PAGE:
Tuesday, January 30, 2018

Ituana – "You Can't Always Get What You Want" (2006)


I saw her today at the reception
A glass of wine in her hand

If you watched the most recent Emmy and Golden Globe awards shows, you know that HBO’s series, Big Little Lies, cleaned up: 

Here’s the headline from Variety’s report on the Emmy awards:


 Those Emmy wins include Outstanding Limited Series, Outstanding Directing for a Limited Series, Outstanding Lead Actress (Nicole Kidman), Outstanding Supporting Actress (Laura Dern).  Reese Witherspoon and Shailene Woodley were also nominated for Outstanding Lead Actress and Outstanding Supporting Actress, respectively, but lost out to their co-stars.
Big Little Lies also dominated its category at the Golden Globes.  The show was named Best TV Limited Series, and Kidman and Dern took home the Best Actress and Best Supporting Actress Golden Globe trophies to go with their Emmys.

*     *     *     *     *

I’m sorry to rain on your parade, Big Little Lies, but you fell far short of being a first-rate TV series.

The last 2 or 3 lines discussed the show that should have won the best limited series awards.  HBO’s The Night Of was nominated for 13 Emmys, but won only one major prize – Outstanding Lead Actor (Riz Ahmed) – perhaps because that series debuted in June 2016, well over a year before the 2017 Emmy ceremony.

“The Night Of” cast included
Amara Karan and Riz Ahmed 
Click here to read an article explaining why The Night Of wasn’t eligible for 2016 Emmy nominations.

*     *     *     *     *

Almost everything about The Night Of is better than Big Little Lies.  

The latter show did have the edge when it came to scenery – the California coast is a lot prettier than Rikers Island.  But The Night Of was vastly superior when it came to writing and acting.

When it comes to writing, Big Little Lies is a glorified soap opera.  The best-selling novel it is based on has been described as “fluffy,” with characters that “are more conceits than flesh and blood” – EXACTLY!

The ladies of “Big Little Lies” celebrate
their Golden Globe awards
It has a lot of star power, but I found the largely anonymous cast of The Night Of – the only actors in the show I recognized were John Turturro and Michael K. Williams, who are much less well-known than Kidman and Witherspoon – to be much more convincing. 

I think Nicole Kidman deserved her best actress awards.  But best actress nominee Reese Witherspoon mostly portrayed Reese Witherspoon – her character was a chirpy buttinsky who was annoying as hell – and best supporting actress winner Laura Dern really had no business being nominated, much less winning.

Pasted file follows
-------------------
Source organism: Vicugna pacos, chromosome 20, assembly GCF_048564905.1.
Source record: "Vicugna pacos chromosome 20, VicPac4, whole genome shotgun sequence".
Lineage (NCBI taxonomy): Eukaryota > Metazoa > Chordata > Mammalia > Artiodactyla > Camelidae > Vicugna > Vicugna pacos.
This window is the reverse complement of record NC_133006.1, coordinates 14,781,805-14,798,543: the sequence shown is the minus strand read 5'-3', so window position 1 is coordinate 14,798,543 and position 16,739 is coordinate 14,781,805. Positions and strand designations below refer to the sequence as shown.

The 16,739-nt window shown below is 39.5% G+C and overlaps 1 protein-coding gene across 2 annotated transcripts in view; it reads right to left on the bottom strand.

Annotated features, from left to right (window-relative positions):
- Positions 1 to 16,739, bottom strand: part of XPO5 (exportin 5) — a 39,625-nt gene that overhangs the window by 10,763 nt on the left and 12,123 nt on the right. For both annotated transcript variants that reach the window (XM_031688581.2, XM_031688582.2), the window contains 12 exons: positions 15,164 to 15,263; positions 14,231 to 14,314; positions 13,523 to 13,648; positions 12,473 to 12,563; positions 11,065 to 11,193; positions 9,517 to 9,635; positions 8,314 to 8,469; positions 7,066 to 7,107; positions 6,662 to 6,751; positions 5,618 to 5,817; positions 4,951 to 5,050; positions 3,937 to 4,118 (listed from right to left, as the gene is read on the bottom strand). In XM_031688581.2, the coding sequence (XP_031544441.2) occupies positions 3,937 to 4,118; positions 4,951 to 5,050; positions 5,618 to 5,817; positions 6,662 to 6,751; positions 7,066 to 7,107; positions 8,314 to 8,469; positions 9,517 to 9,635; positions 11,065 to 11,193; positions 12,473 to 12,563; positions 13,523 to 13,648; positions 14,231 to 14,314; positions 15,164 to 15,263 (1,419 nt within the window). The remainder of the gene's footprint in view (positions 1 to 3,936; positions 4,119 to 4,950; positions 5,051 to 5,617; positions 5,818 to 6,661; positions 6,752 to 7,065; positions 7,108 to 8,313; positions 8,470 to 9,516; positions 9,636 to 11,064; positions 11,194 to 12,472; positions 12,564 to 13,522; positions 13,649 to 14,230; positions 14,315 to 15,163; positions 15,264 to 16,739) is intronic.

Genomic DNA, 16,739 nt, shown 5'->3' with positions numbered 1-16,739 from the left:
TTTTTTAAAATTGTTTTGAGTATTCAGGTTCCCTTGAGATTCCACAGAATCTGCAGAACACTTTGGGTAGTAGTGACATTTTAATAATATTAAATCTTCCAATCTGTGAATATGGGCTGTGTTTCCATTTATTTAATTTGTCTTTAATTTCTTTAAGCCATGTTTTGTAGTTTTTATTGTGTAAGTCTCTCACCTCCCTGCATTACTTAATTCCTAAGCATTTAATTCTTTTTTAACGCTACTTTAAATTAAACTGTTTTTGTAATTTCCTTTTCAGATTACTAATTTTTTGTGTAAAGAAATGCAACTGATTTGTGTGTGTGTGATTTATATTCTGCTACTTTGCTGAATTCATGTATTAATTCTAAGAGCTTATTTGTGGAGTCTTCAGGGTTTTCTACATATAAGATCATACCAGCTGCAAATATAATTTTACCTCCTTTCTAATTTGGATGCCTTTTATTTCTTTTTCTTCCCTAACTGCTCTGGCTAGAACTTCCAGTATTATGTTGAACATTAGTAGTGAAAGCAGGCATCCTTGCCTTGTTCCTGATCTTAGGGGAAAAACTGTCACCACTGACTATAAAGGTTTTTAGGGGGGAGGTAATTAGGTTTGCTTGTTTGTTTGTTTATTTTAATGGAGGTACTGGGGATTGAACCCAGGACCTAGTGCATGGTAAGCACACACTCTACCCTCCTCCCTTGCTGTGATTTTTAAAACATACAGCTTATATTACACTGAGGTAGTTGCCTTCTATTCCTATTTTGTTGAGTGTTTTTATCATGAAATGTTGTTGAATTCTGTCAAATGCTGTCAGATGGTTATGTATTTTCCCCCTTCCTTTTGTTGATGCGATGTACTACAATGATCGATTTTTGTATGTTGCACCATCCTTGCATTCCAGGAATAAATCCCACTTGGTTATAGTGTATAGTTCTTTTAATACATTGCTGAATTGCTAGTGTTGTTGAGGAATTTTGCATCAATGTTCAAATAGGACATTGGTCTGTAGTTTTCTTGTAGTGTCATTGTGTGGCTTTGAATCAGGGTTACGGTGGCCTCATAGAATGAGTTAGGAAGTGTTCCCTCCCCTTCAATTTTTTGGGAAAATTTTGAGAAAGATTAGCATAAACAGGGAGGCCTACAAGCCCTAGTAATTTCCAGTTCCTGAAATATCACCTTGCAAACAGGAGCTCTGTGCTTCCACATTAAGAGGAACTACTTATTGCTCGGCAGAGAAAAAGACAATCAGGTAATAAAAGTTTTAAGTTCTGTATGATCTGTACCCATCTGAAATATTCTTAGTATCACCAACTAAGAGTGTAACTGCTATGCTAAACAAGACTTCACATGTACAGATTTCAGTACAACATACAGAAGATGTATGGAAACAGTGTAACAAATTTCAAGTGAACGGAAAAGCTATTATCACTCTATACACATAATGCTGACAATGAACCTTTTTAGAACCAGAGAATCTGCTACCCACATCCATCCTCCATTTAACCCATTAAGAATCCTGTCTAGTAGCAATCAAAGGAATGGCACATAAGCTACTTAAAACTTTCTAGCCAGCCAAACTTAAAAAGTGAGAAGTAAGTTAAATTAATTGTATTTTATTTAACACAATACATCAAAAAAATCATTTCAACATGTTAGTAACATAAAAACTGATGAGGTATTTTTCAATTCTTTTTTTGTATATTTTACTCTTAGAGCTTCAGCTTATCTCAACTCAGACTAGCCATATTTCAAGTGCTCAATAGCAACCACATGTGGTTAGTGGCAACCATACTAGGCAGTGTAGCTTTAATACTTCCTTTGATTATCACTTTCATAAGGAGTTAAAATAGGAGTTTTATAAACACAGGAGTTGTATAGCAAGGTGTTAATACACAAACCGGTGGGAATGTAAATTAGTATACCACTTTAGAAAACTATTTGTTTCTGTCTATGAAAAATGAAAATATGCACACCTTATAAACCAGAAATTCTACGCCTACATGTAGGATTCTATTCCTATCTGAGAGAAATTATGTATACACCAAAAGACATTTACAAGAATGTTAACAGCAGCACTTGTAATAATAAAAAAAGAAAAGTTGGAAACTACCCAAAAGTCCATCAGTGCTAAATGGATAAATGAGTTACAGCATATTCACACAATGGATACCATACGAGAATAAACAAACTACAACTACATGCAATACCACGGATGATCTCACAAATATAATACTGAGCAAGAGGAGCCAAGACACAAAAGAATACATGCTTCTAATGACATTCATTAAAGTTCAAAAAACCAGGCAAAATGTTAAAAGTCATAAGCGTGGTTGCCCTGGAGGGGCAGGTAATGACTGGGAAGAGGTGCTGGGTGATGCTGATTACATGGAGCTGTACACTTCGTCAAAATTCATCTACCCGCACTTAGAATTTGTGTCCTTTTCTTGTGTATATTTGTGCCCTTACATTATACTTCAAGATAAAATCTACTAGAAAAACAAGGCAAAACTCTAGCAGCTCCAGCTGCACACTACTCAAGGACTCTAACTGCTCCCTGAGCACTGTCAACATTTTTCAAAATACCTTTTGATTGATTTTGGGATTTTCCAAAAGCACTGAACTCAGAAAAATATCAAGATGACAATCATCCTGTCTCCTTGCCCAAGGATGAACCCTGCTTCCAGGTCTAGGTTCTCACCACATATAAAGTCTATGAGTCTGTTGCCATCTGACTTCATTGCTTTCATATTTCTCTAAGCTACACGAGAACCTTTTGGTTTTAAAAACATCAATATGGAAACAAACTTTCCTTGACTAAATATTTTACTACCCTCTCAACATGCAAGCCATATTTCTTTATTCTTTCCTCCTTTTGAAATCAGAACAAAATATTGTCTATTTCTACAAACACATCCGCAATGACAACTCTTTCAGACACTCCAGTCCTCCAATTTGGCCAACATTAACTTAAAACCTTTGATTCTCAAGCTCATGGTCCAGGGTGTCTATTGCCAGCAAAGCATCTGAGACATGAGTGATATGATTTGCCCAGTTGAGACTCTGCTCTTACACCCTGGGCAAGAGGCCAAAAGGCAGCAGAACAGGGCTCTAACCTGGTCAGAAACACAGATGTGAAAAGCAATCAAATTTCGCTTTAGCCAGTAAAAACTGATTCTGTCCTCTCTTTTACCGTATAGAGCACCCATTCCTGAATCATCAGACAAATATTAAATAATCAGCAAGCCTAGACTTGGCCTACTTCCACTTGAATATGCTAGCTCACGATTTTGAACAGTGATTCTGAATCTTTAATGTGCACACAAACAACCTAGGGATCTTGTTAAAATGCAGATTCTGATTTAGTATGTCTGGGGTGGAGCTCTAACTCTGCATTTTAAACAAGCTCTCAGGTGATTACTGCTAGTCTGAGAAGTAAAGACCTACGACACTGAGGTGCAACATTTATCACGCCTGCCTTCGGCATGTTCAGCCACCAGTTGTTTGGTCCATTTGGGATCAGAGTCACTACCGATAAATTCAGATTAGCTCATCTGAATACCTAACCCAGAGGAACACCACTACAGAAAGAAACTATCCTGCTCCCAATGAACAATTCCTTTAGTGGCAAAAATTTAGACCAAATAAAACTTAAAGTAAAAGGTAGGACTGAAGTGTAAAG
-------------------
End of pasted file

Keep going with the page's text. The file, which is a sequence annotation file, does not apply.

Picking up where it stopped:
You can’t really blame Dern – the writers made her character a cliché, not a human being.  But as a high-powered Silicon Valley CEO cum ferociously protective mother who was shunned by the other mommies (most of whom were well-educated but unemployed remora fish living off the high-powered sharks they were married to), she was a cliché that was perfectly positioned for the Zeitgeist du jour

*     *     *     *     *

Speaking of the Zeitgeist du jour . . .

My biggest problem with Big Little Lies is that just about every single male character in the show is violent and prone to abuse women – even Nicole Kidman’s six-year-old son (who reacts to seeing his father abuse his mother by biting and choking one of his female classmates).

The scene that makes this point the most clearly is a scene where one of the male characters sees one of the female characters at an indoor shooting range.  The male’s ex-wife later claims that he was obsessed with guns when they were married, and he is usually on the verge of starting a fight with her current husband – who’s equally ready to take it outside and settle their differences like a man.


The female character who’s shooting at the range has very different reasons for owning a handgun: she was subjected to rough sex (and impregnated) by a guy she met at a bar and accompanied to his hotel room after one too many drinks.  

The male character has a gun because he is a man, and men are violent per se.  The female character has a gun because she is a victim of male violence.

*     *     *     *     *

The final scene of Big Little Lies shows the five main female characters – each of whom is the mother of a first-grader – frolicking with their children on a beach.

There are no fathers in sight.  The message is clear: kids are better off without them.

*     *     *     *     *

That final scene of the mothers and children on the beach is accompanied by Ituana’s cover version of “You Can’t Always Get What You Want.” 

Ituana is a Los Angeles-based bossa nova group, and their very odd cover of the Jagger-Richards classic is from a very odd album titled Bossa n’ Stones


There are actually two Bossa n’ Stones albums.  (The title should be Bossa ’n’ Stones, of course.)  Ituana’s “You Can’t Always Get What You Want” is from the second of those albums.

Ituana’s sound is growing on me, and I don’t have a problem with the idea of doing a cover in a style that is radically different from the original recording.

But who in the hell thought that a bossa nova version of “You Can’t Always Get What You Want” was a good idea?  (I suppose we should be grateful they didn’t choose “Gimme Shelter.”)

Here’s Ituana’s cover of “You Can’t Always Get What You Want”:



Click below to buy the song from Amazon:

Friday, January 26, 2018

Lord Jamar (ft. Horse and Reality Allah) – "Revolution" (2006)


A lot of what I'm saying is not easy to face
Sometimes medicine’s not easy to taste

I would have never guessed that Jeanne Berlin was the actress who portrayed prosecuting attorney Helen Weiss in the 2016 HBO series, The Night Of.

Jeanne Berlin as Charles Grodin's
bride in “The Heartbreak Kid”
Do you remember The Heartbreak Kid, the 1972 movie featuring Charles Grodin as a callow young New York Jew who deserts his annoying and severely sunburned bride while they are on their Miami Beach honeymoon to pursue the blonde shiksa of his dreams – who was played by Cybill Shepherd?